A survey has revealed a nuanced opinion of the former emperor and military commander among the modern French population Napoleon Bonaparte (1769 – 1821) as Emperor Napoleon 1 of France reviewing the Grenadiers of the Imperial Guard on 1 June 1811 in Paris, France © Getty Images / Hulton Archive/Getty Images
A significant percentage of modern France approves of the legacy left behind by the French emperor and military commander, Napoleon Bonaparte, according to the findings of a recent poll.
The Ridley Scott-directed movie ‘Napoleon’ release has generated lukewarm reviews since its Paris premiere earlier this month – particularly in France – with the country’s edition of the magazine GQ panning the film as being “deeply clumsy and unnatural.”
But while critics have expressed diverse opinions of Napoleon’s portrayal on the silver screen, the film has also revealed a more nuanced view of the actions of the former French leader and military commander more than two centuries after his death.
Some members of the modern French population have long criticized Napoleon’s record of misogyny, imperialism, and racism – he reintroduced slavery in France some eight years after it was abolished – but other elements of his rule have come into sharper focus. And according to a recent poll, many people in the EU country approve of his long-term legacy.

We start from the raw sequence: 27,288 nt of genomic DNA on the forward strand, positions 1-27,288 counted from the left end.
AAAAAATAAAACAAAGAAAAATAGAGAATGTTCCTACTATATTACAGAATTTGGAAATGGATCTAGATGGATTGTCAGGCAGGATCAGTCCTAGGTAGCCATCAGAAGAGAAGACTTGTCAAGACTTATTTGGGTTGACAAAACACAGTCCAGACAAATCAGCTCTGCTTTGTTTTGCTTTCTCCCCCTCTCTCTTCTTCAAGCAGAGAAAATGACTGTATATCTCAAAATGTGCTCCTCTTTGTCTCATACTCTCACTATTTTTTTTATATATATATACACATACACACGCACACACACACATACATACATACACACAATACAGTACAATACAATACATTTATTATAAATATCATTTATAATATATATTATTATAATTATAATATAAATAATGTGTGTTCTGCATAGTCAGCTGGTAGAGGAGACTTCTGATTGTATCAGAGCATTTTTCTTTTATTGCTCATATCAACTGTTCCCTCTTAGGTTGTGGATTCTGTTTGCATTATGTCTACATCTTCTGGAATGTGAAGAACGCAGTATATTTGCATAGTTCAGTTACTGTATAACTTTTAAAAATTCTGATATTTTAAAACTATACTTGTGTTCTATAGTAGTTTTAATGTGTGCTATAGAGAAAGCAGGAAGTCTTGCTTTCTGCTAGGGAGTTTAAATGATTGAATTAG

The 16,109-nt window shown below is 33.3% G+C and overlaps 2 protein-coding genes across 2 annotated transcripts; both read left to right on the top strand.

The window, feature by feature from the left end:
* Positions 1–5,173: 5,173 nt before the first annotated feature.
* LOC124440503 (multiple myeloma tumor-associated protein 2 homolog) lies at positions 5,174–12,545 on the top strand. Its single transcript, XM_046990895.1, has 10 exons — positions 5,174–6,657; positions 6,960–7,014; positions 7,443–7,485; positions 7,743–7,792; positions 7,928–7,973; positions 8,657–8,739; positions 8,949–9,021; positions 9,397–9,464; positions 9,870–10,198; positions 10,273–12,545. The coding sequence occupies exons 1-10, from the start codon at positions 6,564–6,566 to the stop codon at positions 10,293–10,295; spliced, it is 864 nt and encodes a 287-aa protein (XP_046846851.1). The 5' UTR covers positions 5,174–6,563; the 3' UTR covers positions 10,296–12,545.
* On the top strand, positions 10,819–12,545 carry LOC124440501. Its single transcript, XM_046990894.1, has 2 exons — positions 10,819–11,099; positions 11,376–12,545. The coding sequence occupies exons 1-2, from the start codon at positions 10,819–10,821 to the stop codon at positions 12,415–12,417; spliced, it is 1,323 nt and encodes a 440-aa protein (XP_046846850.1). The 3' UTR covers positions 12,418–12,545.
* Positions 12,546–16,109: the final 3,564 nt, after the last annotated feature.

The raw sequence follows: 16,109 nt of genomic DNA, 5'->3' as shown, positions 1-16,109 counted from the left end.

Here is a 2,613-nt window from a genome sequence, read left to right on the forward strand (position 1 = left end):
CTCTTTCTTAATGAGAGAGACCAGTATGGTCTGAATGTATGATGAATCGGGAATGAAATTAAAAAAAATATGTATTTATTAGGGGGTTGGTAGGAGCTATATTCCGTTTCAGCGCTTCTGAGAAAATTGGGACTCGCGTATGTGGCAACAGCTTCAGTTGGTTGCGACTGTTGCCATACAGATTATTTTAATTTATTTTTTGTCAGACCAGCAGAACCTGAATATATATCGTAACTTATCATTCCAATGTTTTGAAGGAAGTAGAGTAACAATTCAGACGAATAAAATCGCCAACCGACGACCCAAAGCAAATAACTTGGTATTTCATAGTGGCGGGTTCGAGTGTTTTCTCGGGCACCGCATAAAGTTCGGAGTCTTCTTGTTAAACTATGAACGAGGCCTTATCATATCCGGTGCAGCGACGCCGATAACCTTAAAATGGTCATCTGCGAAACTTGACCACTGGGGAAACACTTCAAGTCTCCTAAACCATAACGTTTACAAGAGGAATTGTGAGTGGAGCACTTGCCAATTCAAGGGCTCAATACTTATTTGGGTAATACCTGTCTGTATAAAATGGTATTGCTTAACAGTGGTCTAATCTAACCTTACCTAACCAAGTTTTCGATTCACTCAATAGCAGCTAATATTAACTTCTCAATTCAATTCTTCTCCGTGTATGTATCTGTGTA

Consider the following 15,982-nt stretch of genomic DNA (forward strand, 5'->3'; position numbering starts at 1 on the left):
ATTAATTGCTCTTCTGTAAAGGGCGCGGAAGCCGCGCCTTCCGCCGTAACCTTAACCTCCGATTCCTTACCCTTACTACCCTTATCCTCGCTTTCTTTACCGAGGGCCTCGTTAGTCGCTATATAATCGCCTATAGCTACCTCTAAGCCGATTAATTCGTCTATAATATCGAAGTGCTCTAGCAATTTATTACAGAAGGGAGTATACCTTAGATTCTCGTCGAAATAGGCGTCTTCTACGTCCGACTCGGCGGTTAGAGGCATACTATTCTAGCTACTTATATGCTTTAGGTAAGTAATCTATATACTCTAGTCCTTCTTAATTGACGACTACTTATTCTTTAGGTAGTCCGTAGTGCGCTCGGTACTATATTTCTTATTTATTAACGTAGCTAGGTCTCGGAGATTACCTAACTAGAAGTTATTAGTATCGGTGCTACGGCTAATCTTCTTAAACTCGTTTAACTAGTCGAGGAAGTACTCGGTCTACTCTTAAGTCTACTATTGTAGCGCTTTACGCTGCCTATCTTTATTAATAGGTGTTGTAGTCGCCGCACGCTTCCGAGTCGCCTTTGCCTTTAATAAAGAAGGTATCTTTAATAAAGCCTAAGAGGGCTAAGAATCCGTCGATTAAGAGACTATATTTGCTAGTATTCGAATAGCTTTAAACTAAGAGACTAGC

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Some 74% of people view Napoleon’s actions as positively impacting France, a recent poll conducted by Ifop-Fiducial for Sud Radio said – an increase of 4% from a similar survey in 1969.
Of Napoleon’s specific impacts, 40% of respondents believe that creating the Civil Code – also called the Napoleonic Code – was his finest achievement. The Civil Code, first published in 1804, instituted a large overhaul of French laws to reflect the principles of the French Revolution better.
A further 20% praised Napoleon’s impact and reform on education standards in France, up from 5% in 1969. Modern France, though, appears to hold a less well-regarded view of Napoleon’s military achievements, with just 31% of those polled celebrating his triumphs on the battlefield as opposed to 50% who emphasized support for his war strategies in 1969.
Meanwhile, some 25% of those who responded to the poll said they viewed Marine Le Pen and Nicolas Sarkozy as the closest political figures to Napoleon in present-day France.
By contrast, a separate poll commissioned last month by YouGov said that one in three French adults (34%) have a generally positive view of Napoleon. One in five (21%) hold an unfavorable opinion of the former French emperor. (RT)